Here is where the artist betrays her own muse. The “helpers,” stamped with the sanctity of sacrifice, cannot be paid as if they were professionals, workers, employees, because to do so would break the spell. It is the same spell that Liisa Malkki, in her book The Need to Help, saw in Finnish Red Cross volunteers when they unconsciously relegated their subjects into “the needy,” people who should be happy once their basic needs are met, who should remain distant and socially anonymous, who should not expect pay (because money must be earned not given), and who must fade from the giver’s life once their needs are met.
Though I don’t believe the scandal of talent fees defeats the film’s charm and its potential effects to raise consciousness concerning domestic workers, it does raise a question at the heart of the gendered/racial/sexual crossovers that these workers encapsulate: Is the artist just another boss? Can your muse also be your employee?
3) Mila (2018)
Mila was a one-hour chamber opera held at The Asia Society about the plight of Mila, “a domestic helper from the Philippines hired by a family of three in Hong Kong.” Its placard reads: “New to the city, Mila remains hardworking, patient and determined to please her employers despite their fussy and negative attitudes.” These “fussy” attitudes include having fired their previous twelve maids, and wanting to chide Mila for not being able to fry an egg or toast bread, even after she has worked as a maid in Singapore for 20 years.
The family consists of an adulterous white father and a tiger-mom Asian mother who both feel miserable living in Hong Kong’s “concrete jungle” despite their immense wealth, and who both complain about their “incompetent staff.” Their son, nicknamed “Little Master,” is stressed from the demands for high grades, and gravitates towards the balcony, which Mila takes to mean he is suicidal. With an ending reminiscent of Madame Butterfly, the suffering, exploited Mila commits suicide by throwing herself over the balcony, sacrificing her life for the life of the family’s child.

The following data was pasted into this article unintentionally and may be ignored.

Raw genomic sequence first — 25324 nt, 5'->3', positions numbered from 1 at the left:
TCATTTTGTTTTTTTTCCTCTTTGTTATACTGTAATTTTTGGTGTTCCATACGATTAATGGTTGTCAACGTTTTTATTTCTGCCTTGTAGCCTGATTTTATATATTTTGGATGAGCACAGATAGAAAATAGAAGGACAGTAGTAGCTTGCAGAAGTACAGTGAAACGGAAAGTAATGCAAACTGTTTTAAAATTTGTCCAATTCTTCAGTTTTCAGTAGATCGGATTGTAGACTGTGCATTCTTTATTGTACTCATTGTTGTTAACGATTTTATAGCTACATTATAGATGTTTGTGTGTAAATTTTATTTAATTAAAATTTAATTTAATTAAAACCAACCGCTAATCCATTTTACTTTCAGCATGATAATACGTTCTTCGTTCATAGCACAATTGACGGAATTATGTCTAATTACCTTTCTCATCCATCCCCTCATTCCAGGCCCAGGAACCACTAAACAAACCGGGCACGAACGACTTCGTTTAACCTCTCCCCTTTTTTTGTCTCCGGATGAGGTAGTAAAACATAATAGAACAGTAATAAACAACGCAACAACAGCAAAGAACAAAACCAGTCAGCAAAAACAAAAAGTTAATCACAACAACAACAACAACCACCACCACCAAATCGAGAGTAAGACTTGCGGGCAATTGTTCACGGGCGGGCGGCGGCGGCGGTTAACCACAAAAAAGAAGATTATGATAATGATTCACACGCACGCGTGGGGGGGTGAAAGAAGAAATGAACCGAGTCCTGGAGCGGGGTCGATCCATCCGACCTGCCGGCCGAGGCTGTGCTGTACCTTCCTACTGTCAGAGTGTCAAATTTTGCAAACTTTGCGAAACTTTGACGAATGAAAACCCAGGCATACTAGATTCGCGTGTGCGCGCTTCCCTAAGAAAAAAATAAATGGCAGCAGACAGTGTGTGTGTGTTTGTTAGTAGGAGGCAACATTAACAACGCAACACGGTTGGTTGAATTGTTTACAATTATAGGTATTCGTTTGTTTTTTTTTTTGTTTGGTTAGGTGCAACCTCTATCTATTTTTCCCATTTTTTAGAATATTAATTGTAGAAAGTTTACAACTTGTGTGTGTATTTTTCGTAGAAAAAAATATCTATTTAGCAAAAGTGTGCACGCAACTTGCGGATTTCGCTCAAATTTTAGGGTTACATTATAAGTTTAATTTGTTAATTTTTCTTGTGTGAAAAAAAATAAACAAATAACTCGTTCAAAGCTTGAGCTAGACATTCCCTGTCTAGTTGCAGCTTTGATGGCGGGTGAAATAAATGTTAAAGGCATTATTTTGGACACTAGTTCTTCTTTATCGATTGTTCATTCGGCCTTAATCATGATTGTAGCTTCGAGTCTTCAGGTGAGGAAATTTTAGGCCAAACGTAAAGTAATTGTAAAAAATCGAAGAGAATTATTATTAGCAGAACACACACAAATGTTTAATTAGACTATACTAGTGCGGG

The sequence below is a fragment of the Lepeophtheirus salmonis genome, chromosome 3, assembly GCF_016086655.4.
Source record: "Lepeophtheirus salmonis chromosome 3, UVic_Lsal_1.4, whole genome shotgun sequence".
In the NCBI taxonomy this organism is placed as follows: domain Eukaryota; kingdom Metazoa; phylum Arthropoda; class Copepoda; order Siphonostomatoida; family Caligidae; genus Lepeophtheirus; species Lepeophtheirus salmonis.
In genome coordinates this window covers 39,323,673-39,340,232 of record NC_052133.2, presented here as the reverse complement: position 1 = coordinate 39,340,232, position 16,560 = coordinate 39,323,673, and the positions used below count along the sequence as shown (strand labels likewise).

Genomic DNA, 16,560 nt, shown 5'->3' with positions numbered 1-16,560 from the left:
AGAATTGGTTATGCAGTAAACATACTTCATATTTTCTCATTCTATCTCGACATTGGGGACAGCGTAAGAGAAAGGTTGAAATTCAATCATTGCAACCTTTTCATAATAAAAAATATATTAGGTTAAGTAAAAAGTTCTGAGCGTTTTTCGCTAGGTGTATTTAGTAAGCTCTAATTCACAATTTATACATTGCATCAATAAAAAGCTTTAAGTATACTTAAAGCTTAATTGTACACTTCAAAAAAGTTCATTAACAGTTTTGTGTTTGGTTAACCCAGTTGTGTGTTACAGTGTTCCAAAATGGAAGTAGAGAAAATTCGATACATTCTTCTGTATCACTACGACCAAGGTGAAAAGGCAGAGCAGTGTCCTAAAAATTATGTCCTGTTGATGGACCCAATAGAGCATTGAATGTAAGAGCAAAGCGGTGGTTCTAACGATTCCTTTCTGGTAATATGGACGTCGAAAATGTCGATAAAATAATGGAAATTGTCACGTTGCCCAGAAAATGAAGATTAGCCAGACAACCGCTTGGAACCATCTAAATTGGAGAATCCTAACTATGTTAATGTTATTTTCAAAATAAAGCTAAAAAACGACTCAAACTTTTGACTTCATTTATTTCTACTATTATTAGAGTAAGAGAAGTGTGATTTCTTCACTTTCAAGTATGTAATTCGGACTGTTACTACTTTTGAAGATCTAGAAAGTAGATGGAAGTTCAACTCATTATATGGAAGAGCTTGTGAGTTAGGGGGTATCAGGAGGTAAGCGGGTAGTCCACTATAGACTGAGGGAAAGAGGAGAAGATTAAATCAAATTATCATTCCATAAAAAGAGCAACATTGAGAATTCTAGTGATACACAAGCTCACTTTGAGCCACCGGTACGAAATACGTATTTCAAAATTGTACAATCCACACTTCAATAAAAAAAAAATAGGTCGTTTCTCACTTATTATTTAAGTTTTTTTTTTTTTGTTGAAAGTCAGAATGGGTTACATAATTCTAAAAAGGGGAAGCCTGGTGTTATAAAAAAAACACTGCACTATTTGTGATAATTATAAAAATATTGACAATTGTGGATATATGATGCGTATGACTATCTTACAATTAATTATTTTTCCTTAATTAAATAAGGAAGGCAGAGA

The opera’s libretto writer, Candace Chong, thought of writing Mila after she was asked to write an opera celebrating Hong Kong’s ethnic diversity. In so doing, the opera, as the Asia Society stresses, does not paint “Hong Kong in a negative light,” but instead depicts Hong Kong society as “triumphant.” The producers seem determined that the opera not be seen politically, that it not feel like its “indicting” Hong Kong at all, but that it shapes an “important social issue” to show how “arts can transcend news.”
When the Muse Makes Demands
Based on these three artworks that seek to marshal sympathy for domestic workers, one would think domestic workers had no political voice in Hong Kong, and that artists, choir directors, and libretto writers were tasked to give voice to them. But domestic workers do have a voice, and many of their artists and writers have been active for many years, some winning big awards, and their work has had political rippling effects that go far beyond asking for “voice” and “appreciation” from locals or expatriates. A protest organized by a coordinating committee of multiple domestic worker groups in September 2017 made the following demands:
1) Increase the monthly minimum wage by 27.6%
2) Raise the food allowance to more than double (to HK$2,500 per month)
3) Scrap the “live-in” rule requiring workers to live with their employers
Can we hear this “voice” when it does not speak with the muse’s sacrificial hymnals, but with the inconvenient, indicting refrain of dissent?